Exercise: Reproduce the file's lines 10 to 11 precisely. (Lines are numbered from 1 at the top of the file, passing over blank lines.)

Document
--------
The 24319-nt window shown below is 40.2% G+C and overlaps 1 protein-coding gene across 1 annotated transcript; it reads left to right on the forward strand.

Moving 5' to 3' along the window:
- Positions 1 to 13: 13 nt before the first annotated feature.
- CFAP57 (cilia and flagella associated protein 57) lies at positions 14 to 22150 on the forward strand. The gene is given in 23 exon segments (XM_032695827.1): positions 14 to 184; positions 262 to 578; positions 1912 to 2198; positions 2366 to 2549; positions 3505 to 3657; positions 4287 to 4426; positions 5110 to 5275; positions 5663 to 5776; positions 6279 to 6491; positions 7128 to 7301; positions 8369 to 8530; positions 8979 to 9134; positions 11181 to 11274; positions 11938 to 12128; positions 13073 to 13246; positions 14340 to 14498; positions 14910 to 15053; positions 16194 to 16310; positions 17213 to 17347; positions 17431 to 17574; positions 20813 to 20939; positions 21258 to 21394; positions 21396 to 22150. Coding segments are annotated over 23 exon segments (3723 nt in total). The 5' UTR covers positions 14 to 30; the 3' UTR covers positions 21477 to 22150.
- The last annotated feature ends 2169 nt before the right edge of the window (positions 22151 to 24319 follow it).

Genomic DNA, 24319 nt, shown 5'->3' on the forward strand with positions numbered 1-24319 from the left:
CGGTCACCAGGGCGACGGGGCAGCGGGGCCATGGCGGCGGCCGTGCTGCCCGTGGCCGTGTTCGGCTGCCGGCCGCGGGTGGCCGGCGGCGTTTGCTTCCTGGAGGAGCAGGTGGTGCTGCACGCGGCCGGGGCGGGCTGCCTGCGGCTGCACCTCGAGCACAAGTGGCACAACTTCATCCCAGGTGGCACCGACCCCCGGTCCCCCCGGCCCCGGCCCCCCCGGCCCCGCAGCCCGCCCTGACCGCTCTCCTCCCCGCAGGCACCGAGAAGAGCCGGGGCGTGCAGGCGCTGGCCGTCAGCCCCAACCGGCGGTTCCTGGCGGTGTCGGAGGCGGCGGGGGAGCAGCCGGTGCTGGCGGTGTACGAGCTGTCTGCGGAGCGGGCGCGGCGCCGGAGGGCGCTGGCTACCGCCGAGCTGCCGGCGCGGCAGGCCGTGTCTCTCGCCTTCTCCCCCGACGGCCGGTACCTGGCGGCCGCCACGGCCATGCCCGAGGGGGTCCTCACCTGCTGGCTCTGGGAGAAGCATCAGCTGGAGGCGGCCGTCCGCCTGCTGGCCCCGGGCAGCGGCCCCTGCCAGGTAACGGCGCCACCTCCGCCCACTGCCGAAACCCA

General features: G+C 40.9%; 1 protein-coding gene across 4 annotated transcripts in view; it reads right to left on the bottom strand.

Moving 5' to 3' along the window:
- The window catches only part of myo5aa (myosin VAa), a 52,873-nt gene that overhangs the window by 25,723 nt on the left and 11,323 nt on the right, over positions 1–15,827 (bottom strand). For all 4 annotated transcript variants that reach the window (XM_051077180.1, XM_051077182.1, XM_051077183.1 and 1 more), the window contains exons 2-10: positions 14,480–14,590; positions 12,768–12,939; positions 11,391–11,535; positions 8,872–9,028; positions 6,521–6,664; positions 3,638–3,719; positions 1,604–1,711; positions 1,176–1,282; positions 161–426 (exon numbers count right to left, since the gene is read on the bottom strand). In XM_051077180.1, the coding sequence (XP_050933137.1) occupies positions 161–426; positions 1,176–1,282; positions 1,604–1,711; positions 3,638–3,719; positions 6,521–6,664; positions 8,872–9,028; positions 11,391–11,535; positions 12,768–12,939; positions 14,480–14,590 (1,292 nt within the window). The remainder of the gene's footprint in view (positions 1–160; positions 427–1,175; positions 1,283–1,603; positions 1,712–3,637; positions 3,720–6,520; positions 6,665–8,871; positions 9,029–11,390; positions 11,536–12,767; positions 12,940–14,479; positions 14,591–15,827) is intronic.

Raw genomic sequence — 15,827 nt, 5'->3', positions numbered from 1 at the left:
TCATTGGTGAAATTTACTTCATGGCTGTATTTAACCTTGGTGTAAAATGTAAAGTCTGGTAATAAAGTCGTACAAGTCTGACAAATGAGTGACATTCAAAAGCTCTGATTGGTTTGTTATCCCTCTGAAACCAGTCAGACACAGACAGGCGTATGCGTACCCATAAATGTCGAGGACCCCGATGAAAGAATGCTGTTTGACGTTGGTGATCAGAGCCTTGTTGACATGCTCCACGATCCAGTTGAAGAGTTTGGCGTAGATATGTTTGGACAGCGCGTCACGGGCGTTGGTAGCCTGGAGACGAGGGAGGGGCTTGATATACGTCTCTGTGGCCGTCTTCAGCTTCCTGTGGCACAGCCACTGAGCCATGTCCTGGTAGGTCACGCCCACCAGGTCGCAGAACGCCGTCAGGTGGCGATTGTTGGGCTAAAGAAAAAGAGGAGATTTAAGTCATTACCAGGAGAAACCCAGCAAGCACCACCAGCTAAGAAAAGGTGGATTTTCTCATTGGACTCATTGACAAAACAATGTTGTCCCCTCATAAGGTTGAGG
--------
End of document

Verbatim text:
- The window catches only part of myo5aa (myosin VAa), a 52,873-nt gene that overhangs the window by 25,723 nt on the left and 11,323 nt on the right, over positions 1–15,827 (bottom strand). For all 4 annotated transcript variants that reach the window (XM_051077180.1, XM_051077182.1, XM_051077183.1 and 1 more), the window contains exons 2-10: positions 14,480–14,590; positions 12,768–12,939; positions 11,391–11,535; positions 8,872–9,028; positions 6,521–6,664; positions 3,638–3,719; positions 1,604–1,711; positions 1,176–1,282; positions 161–426 (exon numbers count right to left, since the gene is read on the bottom strand). In XM_051077180.1, the coding sequence (XP_050933137.1) occupies positions 161–426; positions 1,176–1,282; positions 1,604–1,711; positions 3,638–3,719; positions 6,521–6,664; positions 8,872–9,028; positions 11,391–11,535; positions 12,768–12,939; positions 14,480–14,590 (1,292 nt within the window). The remainder of the gene's footprint in view (positions 1–160; positions 427–1,175; positions 1,283–1,603; positions 1,712–3,637; positions 3,720–6,520; positions 6,665–8,871; positions 9,029–11,390; positions 11,536–12,767; positions 12,940–14,479; positions 14,591–15,827) is intronic.

Raw genomic sequence — 15,827 nt, 5'->3', positions numbered from 1 at the left: